The Iranian Revolution of 1979 included varying degrees of secular, liberal, and radical opposition which even the clergy were divided amongst. These diverse groups were united only in their opposition to the monarchial Pahlavi regime. As the regime began to deteriorate in the face of growing public dissatisfaction, the Islamists were shown to be the most coherent of opposition groups. Upon rising to power, they imposed their own vision and narrative over the revolutionary trajectory and marginalized the perspectives and experiences of other participants in the revolutionary struggle. In order to properly contextualize the ongoing development of Iranian women, a distinction must be made between the popular and largely pluralistic anti-shah uprisings and the religious revivalist movement that pursued an exclusivist ideological agenda. The Revolution was largely driven by “pluralist and populist ideals” that simultaneously coincided with the religious overtones of the collective national opposition since “Islam was gradually highlighted as the predominant element in the native cultural heritage.”14 The successful establishment of the exclusivist Islamic Republic of Iran in lieu of these ideals was partially due to the ability of Ayatollah Khomeini to galvanize massive Iranian participation during the uprising and the consolidation of the Republic’s ideology during the Iran-Iraq war (1980-88). The eight-year war not only consolidated the puritanical hierarchy of the new state power but also gave nationalist incentives to eliminate those who dissented. The economic and social conditions of the war did, however, provide many Iranian women with significant opportunities to participate in the public sphere as the traditional society’s resistance gradually declined. Hashemi Rafsanjani, who would go on to be president of Iran but was then the Speaker of Iran’s parliament, the Majlis, even said, “When the war is over and the economy improves and expands, you will see that we will have a shortage of manpower, and then the need for women will be greater.”15 As the nation unified in the face of external aggression, the role of Iranian women during the eight-year war, similar to that of women during World Wars in Western societies, established a new sense of agency which paved the way for the increasing female activism in Iran.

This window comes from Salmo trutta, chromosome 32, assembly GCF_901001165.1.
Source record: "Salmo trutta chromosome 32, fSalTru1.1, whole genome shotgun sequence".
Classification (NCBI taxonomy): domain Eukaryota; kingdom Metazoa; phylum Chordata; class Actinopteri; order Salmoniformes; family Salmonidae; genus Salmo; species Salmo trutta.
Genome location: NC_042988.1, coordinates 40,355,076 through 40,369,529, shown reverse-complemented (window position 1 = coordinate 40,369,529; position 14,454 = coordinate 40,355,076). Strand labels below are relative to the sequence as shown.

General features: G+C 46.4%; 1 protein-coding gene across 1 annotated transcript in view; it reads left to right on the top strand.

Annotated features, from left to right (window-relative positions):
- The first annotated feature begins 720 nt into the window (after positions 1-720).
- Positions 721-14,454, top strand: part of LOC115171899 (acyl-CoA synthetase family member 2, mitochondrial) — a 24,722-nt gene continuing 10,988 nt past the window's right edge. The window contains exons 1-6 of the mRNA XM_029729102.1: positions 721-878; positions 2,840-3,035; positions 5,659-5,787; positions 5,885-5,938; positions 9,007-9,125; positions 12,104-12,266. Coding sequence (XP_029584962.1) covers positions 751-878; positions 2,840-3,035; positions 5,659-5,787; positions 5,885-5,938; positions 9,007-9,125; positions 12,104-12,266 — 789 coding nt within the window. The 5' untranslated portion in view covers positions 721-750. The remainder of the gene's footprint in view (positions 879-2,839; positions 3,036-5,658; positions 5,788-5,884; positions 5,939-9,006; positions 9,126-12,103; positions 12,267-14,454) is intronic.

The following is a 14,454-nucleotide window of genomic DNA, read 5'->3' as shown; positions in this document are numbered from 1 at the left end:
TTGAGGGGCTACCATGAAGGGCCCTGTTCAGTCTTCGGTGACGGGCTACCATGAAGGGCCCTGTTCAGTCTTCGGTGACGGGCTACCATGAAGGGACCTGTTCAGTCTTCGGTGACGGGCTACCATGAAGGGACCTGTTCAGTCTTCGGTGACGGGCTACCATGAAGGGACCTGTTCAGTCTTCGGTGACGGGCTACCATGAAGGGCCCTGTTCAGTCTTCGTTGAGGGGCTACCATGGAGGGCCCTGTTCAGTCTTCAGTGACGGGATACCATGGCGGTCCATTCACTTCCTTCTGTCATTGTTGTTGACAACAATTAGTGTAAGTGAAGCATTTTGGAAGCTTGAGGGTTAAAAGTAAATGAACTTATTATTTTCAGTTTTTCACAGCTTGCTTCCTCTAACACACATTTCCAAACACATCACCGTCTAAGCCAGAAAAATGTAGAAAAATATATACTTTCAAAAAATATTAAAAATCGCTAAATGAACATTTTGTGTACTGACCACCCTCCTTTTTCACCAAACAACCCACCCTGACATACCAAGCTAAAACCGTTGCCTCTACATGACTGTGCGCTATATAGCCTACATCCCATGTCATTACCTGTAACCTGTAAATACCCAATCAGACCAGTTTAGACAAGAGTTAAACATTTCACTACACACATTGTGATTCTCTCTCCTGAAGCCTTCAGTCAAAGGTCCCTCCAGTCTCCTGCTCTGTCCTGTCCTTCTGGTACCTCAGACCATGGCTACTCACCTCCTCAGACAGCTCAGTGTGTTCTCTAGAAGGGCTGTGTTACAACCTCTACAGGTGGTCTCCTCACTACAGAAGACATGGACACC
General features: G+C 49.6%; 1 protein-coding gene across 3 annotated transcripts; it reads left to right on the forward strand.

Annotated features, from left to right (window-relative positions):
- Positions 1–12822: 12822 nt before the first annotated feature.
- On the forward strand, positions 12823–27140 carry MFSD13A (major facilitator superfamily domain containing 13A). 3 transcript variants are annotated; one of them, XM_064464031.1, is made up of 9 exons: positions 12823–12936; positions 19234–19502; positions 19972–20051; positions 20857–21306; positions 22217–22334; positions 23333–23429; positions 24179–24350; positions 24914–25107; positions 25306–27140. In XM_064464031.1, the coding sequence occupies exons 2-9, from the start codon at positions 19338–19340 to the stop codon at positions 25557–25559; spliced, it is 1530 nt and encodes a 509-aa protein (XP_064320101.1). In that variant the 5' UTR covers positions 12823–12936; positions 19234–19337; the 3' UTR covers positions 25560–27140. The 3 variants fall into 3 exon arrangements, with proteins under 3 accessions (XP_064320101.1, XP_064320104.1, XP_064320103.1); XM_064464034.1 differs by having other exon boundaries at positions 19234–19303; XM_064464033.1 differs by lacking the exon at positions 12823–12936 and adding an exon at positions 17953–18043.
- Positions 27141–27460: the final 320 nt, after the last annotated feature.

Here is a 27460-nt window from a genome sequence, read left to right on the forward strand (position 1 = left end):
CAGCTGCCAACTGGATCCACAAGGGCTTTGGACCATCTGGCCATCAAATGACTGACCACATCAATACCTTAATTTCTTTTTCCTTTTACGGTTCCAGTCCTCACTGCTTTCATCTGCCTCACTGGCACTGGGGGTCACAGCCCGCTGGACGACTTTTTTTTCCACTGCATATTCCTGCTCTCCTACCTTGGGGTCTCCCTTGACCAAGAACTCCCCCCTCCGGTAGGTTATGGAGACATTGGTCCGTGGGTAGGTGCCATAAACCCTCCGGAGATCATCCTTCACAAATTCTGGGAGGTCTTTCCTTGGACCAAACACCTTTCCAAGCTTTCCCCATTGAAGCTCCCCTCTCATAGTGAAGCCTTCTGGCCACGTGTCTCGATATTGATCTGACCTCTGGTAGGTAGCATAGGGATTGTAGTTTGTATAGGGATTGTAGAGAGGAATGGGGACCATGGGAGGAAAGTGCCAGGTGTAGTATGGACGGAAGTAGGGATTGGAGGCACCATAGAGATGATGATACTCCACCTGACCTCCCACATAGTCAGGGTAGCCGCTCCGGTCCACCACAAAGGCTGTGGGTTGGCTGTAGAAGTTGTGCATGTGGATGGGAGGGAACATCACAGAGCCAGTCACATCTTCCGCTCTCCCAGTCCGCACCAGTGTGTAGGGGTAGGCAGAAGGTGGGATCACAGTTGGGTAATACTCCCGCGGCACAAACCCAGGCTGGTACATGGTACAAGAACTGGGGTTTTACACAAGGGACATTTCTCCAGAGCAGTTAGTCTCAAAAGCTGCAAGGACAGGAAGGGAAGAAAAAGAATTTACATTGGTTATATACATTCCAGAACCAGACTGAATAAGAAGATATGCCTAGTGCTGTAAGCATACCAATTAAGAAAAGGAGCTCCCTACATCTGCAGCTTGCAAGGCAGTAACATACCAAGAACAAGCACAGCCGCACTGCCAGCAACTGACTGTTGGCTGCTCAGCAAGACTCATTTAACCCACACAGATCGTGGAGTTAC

The subsequent regime policies to cleanse any vestiges of Westernization have resulted in the development of multiple paradoxes in regards to the status of Iranian women. The establishment of Shar’ia law placed a cleric (rahbar) atop the Iranian government system to oversee the country’s political structure and ensure its adherence to an exclusivist Islamic ideology. Though institutions, such as parliament and presidency, are popularly elected, a religious hierarchy maintains control over the state. Neither the state nor the Islamic establishment, however, is by any means monolithic. The reality of Iranian society has exposed political, religious, and moral fault lines which have distorted popular notions of a homogenous and unified society.